Frugal computing: developer perspective

Frugal computing: developer perspective

On the need for low-carbon and sustainable computing and what developers can do about it.

This is a follow-up on my article about Frugal Computing, focusing on the what developers can do to help reduce the carbon emissions from computing.

Key points

The problem:

  • The current emissions from computing are about 2% of the world total but are projected to rise steeply over the next two decades. By 2040 emissions from computing alone will be more than half the emissions level acceptable to keep global warming below 1.5°C. This growth in computing emissions is unsustainable: it would make it virtually impossible to meet the emissions warming limit.
  • The emissions from production of computing devices far exceed the emissions from their electricity usage, so even if devices are more energy efficient producing more of them will make the emissions problem worse.
  • The CO₂ emissions from the internet infrastructure resulting from individual internet usage are also very large and growing steeply because of the increased use of higher-resolution video and VR/AR.

The solution:

  • As a society we need to start treating computational resources as finite and precious, to be utilised only when necessary, and as effectively as possible. We need frugal computing: achieving the same results for less energy.

Developer actions:

  • Make software that works on older devices, the older the better.
  • Make software that will keep on working for a very long time.
  • Make software that uses the least amount of total energy to achieve its results.
  • Make software that also uses the least amount of network data transfer, memory and storage.
  • Make software that encourages the user to use it in a frugal way.

Extending the useful life of computing devices is key

End-user computing devices (phones, laptops, desktops) create more emissions during their manufacturing than during their useful life, and this is not likely to change significantly in the next two decades. Therefore, we must extend the useful life of our computing devices. This is the top priority.

Make software that works on older devices, the older the better

One of the main reason why users upgrade their devices is that the device is no longer capable of supporting the needs of new software. This can be because the new software requires

  • more resources than the device has (memory, CPU speed, network bandwidth, screen resolution);
  • a more recent version of other software than device can support, including the operating system.

This is why when developing software, you should make it work on older devices by design. That way, users with older devices can use your software without having to upgrade. That also means your software should use the least amount of resources (CPU, memory, storage etc) possible to achieve its results, as older devices have fewer resources.

Make software that will keep on working for a very long time

It is also important that the software you write will keep on working for as long as possible, ideally forever. One reason why your software might stop working is that its resource utilisation grows over time. This can for example be the case if it needs increasingly more memory or disk space the longer it gets used. Another reason is that bugs and vulnerabilities that are discovered only after a long time might not get fixed.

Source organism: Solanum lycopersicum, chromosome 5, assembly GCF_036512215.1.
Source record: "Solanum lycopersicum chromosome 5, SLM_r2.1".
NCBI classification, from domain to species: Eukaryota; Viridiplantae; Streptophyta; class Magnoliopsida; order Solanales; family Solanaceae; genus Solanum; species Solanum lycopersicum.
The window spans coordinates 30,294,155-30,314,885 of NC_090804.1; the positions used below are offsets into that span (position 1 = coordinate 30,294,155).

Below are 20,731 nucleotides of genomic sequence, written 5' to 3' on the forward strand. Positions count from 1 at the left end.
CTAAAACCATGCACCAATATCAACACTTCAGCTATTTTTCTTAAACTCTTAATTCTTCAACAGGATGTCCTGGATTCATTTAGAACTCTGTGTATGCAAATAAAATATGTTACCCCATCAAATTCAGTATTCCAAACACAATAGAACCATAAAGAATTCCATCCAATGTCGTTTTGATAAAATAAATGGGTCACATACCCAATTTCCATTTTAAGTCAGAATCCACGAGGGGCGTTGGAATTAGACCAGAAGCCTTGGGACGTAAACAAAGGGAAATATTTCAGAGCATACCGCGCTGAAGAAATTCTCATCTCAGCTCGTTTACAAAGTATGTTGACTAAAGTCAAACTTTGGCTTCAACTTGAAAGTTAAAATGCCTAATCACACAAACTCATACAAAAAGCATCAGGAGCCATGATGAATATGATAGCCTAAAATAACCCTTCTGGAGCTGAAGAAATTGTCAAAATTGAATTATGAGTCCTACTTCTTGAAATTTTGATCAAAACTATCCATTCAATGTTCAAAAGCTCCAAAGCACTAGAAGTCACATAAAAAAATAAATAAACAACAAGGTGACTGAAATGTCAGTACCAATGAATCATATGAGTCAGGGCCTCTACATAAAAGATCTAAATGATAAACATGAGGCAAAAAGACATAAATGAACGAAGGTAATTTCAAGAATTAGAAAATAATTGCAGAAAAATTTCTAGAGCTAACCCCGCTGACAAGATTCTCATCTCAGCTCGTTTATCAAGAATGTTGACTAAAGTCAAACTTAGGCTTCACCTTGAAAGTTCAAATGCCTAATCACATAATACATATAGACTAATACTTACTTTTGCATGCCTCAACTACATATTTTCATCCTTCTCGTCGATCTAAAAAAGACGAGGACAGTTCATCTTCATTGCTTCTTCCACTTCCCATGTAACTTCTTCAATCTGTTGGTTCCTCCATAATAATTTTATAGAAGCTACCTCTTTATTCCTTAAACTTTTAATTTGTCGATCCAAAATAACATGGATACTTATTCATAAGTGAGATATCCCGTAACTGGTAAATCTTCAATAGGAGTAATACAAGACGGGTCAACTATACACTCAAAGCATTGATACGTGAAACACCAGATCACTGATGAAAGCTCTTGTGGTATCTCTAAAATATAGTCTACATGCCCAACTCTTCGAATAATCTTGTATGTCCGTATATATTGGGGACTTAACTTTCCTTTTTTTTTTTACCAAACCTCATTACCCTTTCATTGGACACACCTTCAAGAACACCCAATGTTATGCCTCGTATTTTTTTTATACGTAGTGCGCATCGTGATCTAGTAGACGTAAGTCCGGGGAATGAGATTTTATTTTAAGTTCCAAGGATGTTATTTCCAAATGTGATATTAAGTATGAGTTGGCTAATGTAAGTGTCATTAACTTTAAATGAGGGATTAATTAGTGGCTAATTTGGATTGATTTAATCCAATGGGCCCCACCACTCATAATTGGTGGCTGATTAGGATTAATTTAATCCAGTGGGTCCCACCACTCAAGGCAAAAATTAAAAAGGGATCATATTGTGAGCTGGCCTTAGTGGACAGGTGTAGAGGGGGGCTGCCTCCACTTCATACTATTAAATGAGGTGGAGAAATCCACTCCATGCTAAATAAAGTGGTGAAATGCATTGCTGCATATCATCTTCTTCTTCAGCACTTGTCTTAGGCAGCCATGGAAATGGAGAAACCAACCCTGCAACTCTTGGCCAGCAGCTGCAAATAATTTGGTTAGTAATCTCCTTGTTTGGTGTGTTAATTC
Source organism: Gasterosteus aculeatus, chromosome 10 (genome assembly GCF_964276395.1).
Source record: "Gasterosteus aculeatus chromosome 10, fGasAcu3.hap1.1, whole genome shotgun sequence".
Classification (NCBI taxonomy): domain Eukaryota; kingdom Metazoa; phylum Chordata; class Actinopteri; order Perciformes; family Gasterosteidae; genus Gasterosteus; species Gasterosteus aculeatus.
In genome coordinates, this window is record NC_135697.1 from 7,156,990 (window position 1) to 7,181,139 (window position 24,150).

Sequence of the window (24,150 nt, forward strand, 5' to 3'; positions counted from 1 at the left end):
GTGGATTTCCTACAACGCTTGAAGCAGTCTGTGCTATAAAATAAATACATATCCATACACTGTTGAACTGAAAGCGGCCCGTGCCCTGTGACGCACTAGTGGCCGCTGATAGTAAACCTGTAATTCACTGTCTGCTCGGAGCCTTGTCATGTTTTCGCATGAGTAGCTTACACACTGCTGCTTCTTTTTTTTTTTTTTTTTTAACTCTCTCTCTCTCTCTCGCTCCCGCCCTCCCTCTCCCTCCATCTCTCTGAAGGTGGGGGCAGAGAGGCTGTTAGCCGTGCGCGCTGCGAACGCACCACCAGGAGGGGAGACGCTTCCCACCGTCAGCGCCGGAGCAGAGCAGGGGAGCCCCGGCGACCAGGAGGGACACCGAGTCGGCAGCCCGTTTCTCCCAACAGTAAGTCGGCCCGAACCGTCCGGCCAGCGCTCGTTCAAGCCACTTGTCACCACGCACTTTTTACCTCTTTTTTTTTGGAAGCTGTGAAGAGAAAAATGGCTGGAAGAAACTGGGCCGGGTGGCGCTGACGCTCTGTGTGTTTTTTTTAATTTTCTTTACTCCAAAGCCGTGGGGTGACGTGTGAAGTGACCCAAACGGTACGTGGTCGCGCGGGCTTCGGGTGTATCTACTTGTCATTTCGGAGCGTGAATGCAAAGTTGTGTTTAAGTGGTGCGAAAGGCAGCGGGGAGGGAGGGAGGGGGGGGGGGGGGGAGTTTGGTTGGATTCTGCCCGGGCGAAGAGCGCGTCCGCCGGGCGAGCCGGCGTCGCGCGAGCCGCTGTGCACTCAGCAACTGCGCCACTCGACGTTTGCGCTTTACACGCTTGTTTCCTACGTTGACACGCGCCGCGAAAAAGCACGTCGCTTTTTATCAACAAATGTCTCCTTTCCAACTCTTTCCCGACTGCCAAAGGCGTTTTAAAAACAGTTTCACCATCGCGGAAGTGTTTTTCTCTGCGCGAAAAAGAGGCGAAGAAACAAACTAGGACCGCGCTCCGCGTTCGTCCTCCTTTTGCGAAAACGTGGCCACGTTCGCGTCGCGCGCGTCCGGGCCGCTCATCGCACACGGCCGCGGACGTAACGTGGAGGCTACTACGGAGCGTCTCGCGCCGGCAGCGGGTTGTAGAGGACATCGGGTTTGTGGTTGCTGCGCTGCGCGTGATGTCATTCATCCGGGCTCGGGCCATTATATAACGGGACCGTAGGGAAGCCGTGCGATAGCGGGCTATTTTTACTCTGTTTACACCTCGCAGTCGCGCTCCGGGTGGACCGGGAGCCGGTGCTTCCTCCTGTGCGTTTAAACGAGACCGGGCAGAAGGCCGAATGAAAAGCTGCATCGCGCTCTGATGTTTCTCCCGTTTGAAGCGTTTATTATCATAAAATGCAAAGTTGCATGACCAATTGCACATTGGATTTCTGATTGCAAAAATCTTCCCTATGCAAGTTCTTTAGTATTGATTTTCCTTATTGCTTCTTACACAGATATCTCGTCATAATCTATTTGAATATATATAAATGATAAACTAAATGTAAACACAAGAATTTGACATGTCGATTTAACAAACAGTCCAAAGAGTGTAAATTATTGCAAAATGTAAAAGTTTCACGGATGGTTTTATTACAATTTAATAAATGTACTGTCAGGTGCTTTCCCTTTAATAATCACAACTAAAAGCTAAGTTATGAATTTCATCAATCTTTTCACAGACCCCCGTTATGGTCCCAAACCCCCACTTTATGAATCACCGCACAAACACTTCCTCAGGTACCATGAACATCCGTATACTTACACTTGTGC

The software needs to be supported for as long the device lasts. So frugal software requires a long-term commitment in terms of updates for security and bugfixing.

Being frugal with resources

Whereas for mobile phones the emissions from usage are much lower than the emissions from manufacturing, for laptops and desktop computers, emissions from usage are still significant.

Make software that uses the least amount of total energy to achieve its results

Not only do older devices have fewer resources, resource consumption eventually means emissions, because all resources on a device consume energy. In practice, a large source of emissions resulting from end user device activity is the local Wifi, because transfering the data (e.g. video) consumes a lot of energy. However, on laptops, desktops and servers, CPU and GPU power consumption is also a significant factor.

The consequence is that as a developer, you need to be aware of all factors that contribute to the total energy consumption of a task performed by your software. For apps and web sites, the dominant sources of emissions are in the home. For non-networked games, the power consumption of the CPU and GPU is the main source of emissions.

Make software that encourages the user to be frugal

For some applications, the behaviour of the user can have a major effect on the resources it uses. If you are developing such an application, consider if you can encourage or nudge the user to use fewer resources.

For example:

  • Web browsers need resources depending on the number of sites the user is accessing concurrently as well as on the design of the sites;
  • for video based applications, energy consumption depends on the resolution of the video;
  • if the user experiences the app as sluggish or erratic, they might be more inclined to upgrade their device.

[Note: post edited on 2022-12-07 because the original post assumed that internet network emissions are proportional to the traffic volume, and more recent research shows this is not the case.]